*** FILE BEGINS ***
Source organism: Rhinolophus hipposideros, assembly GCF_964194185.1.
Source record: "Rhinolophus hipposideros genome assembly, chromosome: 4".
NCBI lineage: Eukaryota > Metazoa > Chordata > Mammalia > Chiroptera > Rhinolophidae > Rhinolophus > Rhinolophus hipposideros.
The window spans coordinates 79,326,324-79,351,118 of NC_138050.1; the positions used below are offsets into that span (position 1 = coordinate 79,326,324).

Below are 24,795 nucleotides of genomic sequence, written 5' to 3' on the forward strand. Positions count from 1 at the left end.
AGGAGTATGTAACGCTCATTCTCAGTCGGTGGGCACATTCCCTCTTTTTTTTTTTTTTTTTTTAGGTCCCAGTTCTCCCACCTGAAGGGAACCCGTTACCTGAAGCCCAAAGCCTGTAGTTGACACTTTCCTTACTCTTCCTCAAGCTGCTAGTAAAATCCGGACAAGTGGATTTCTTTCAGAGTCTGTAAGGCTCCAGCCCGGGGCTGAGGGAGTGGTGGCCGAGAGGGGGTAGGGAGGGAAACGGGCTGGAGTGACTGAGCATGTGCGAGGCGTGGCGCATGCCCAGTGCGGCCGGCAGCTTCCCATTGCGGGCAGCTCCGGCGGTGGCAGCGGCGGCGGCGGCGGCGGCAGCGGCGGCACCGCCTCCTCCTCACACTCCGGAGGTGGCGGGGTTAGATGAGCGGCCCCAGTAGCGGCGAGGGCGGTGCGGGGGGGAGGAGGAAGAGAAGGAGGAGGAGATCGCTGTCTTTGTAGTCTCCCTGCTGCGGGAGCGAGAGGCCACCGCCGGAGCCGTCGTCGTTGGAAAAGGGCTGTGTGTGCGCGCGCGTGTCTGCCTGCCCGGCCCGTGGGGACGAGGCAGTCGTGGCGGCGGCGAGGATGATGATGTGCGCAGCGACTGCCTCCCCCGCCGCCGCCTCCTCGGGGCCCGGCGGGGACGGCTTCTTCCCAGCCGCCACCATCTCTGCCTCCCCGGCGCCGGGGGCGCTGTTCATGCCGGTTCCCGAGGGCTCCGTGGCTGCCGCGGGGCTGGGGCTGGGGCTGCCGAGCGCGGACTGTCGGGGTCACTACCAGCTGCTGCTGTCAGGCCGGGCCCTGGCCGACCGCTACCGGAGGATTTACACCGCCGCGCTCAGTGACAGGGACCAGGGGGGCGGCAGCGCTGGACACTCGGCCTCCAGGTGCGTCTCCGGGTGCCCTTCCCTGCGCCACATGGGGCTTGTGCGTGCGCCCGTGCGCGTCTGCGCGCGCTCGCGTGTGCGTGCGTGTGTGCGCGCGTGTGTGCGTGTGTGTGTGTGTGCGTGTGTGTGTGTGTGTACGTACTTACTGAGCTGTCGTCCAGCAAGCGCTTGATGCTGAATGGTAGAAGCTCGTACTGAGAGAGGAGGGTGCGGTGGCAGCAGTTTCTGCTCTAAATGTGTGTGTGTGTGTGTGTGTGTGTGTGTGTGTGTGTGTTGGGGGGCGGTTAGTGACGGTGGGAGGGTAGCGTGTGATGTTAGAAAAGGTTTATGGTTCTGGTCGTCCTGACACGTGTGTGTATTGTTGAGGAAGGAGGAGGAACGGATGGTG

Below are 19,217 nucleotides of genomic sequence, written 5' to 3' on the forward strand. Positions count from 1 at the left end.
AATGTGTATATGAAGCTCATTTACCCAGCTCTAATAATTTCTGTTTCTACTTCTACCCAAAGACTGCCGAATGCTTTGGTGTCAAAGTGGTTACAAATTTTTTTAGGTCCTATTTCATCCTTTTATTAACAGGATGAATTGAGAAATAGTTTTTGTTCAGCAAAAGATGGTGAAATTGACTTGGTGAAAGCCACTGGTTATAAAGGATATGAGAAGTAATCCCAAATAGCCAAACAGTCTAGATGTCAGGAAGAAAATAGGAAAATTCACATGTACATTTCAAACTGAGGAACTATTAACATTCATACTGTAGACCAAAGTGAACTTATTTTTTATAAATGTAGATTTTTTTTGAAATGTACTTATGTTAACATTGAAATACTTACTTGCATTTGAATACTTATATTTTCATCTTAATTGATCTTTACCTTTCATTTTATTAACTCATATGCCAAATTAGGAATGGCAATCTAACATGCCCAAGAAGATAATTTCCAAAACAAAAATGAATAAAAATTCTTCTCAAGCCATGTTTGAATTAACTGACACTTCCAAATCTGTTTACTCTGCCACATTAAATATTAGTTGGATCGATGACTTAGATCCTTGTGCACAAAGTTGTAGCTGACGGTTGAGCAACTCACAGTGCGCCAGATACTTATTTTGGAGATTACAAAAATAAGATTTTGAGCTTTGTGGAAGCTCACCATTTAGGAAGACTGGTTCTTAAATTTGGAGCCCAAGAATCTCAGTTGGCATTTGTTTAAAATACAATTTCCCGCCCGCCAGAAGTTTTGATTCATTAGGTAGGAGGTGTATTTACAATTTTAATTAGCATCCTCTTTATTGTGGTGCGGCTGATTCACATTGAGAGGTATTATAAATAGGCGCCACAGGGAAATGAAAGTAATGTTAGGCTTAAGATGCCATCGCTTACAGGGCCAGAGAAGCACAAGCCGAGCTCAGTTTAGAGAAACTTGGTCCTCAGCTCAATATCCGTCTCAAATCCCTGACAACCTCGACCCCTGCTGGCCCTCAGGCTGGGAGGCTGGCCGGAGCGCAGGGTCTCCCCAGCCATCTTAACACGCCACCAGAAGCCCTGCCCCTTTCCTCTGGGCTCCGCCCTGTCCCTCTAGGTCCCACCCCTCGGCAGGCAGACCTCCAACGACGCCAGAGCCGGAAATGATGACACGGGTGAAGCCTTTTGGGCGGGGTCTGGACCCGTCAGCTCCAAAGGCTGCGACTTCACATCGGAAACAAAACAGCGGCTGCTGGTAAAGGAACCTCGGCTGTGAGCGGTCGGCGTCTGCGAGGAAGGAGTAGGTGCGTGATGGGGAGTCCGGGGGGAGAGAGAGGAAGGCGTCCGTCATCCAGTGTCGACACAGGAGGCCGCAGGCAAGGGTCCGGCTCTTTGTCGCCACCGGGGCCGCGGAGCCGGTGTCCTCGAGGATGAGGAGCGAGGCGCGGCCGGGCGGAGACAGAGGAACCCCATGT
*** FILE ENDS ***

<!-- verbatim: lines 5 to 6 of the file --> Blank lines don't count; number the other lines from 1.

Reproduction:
Below are 24,795 nucleotides of genomic sequence, written 5' to 3' on the forward strand. Positions count from 1 at the left end.
AGGAGTATGTAACGCTCATTCTCAGTCGGTGGGCACATTCCCTCTTTTTTTTTTTTTTTTTTTAGGTCCCAGTTCTCCCACCTGAAGGGAACCCGTTACCTGAAGCCCAAAGCCTGTAGTTGACACTTTCCTTACTCTTCCTCAAGCTGCTAGTAAAATCCGGACAAGTGGATTTCTTTCAGAGTCTGTAAGGCTCCAGCCCGGGGCTGAGGGAGTGGTGGCCGAGAGGGGGTAGGGAGGGAAACGGGCTGGAGTGACTGAGCATGTGCGAGGCGTGGCGCATGCCCAGTGCGGCCGGCAGCTTCCCATTGCGGGCAGCTCCGGCGGTGGCAGCGGCGGCGGCGGCGGCGGCAGCGGCGGCACCGCCTCCTCCTCACACTCCGGAGGTGGCGGGGTTAGATGAGCGGCCCCAGTAGCGGCGAGGGCGGTGCGGGGGGGAGGAGGAAGAGAAGGAGGAGGAGATCGCTGTCTTTGTAGTCTCCCTGCTGCGGGAGCGAGAGGCCACCGCCGGAGCCGTCGTCGTTGGAAAAGGGCTGTGTGTGCGCGCGCGTGTCTGCCTGCCCGGCCCGTGGGGACGAGGCAGTCGTGGCGGCGGCGAGGATGATGATGTGCGCAGCGACTGCCTCCCCCGCCGCCGCCTCCTCGGGGCCCGGCGGGGACGGCTTCTTCCCAGCCGCCACCATCTCTGCCTCCCCGGCGCCGGGGGCGCTGTTCATGCCGGTTCCCGAGGGCTCCGTGGCTGCCGCGGGGCTGGGGCTGGGGCTGCCGAGCGCGGACTGTCGGGGTCACTACCAGCTGCTGCTGTCAGGCCGGGCCCTGGCCGACCGCTACCGGAGGATTTACACCGCCGCGCTCAGTGACAGGGACCAGGGGGGCGGCAGCGCTGGACACTCGGCCTCCAGGTGCGTCTCCGGGTGCCCTTCCCTGCGCCACATGGGGCTTGTGCGTGCGCCCGTGCGCGTCTGCGCGCGCTCGCGTGTGCGTGCGTGTGTGCGCGCGTGTGTGCGTGTGTGTGTGTGTGCGTGTGTGTGTGTGTGTACGTACTTACTGAGCTGTCGTCCAGCAAGCGCTTGATGCTGAATGGTAGAAGCTCGTACTGAGAGAGGAGGGTGCGGTGGCAGCAGTTTCTGCTCTAAATGTGTGTGTGTGTGTGTGTGTGTGTGTGTGTGTGTGTGTTGGGGGGCGGTTAGTGACGGTGGGAGGGTAGCGTGTGATGTTAGAAAAGGTTTATGGTTCTGGTCGTCCTGACACGTGTGTGTATTGTTGAGGAAGGAGGAGGAACGGATGGTG